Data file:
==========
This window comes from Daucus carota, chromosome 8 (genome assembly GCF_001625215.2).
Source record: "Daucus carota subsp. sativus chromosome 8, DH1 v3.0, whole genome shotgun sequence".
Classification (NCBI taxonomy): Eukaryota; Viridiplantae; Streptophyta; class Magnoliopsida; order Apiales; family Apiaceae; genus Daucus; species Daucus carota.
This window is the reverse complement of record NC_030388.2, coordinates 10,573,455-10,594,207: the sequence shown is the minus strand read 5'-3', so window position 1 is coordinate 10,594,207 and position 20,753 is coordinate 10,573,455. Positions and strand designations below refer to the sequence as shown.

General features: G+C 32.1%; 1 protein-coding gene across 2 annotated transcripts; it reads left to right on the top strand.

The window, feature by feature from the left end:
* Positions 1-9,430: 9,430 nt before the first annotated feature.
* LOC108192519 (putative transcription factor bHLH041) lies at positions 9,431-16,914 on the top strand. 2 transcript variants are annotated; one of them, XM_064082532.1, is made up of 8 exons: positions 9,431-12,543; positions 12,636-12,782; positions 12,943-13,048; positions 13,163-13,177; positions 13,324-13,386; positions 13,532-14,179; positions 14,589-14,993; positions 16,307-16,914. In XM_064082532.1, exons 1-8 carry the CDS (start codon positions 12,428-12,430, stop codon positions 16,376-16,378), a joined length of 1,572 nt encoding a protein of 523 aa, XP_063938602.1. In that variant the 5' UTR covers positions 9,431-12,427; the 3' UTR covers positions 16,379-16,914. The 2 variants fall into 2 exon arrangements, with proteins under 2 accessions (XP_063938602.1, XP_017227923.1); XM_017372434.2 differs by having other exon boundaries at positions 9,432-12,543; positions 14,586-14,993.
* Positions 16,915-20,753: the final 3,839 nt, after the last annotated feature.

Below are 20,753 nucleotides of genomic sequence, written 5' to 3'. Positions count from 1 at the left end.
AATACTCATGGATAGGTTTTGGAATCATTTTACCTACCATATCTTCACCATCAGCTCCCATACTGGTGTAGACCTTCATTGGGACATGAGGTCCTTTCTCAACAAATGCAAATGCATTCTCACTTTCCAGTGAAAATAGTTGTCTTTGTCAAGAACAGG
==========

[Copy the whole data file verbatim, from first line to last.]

This window comes from Daucus carota, chromosome 8 (genome assembly GCF_001625215.2).
Source record: "Daucus carota subsp. sativus chromosome 8, DH1 v3.0, whole genome shotgun sequence".
Classification (NCBI taxonomy): Eukaryota; Viridiplantae; Streptophyta; class Magnoliopsida; order Apiales; family Apiaceae; genus Daucus; species Daucus carota.
This window is the reverse complement of record NC_030388.2, coordinates 10,573,455-10,594,207: the sequence shown is the minus strand read 5'-3', so window position 1 is coordinate 10,594,207 and position 20,753 is coordinate 10,573,455. Positions and strand designations below refer to the sequence as shown.

General features: G+C 32.1%; 1 protein-coding gene across 2 annotated transcripts; it reads left to right on the top strand.

The window, feature by feature from the left end:
* Positions 1-9,430: 9,430 nt before the first annotated feature.
* LOC108192519 (putative transcription factor bHLH041) lies at positions 9,431-16,914 on the top strand. 2 transcript variants are annotated; one of them, XM_064082532.1, is made up of 8 exons: positions 9,431-12,543; positions 12,636-12,782; positions 12,943-13,048; positions 13,163-13,177; positions 13,324-13,386; positions 13,532-14,179; positions 14,589-14,993; positions 16,307-16,914. In XM_064082532.1, exons 1-8 carry the CDS (start codon positions 12,428-12,430, stop codon positions 16,376-16,378), a joined length of 1,572 nt encoding a protein of 523 aa, XP_063938602.1. In that variant the 5' UTR covers positions 9,431-12,427; the 3' UTR covers positions 16,379-16,914. The 2 variants fall into 2 exon arrangements, with proteins under 2 accessions (XP_063938602.1, XP_017227923.1); XM_017372434.2 differs by having other exon boundaries at positions 9,432-12,543; positions 14,586-14,993.
* Positions 16,915-20,753: the final 3,839 nt, after the last annotated feature.

Below are 20,753 nucleotides of genomic sequence, written 5' to 3'. Positions count from 1 at the left end.
AATACTCATGGATAGGTTTTGGAATCATTTTACCTACCATATCTTCACCATCAGCTCCCATACTGGTGTAGACCTTCATTGGGACATGAGGTCCTTTCTCAACAAATGCAAATGCATTCTCACTTTCCAGTGAAAATAGTTGTCTTTGTCAAGAACAGG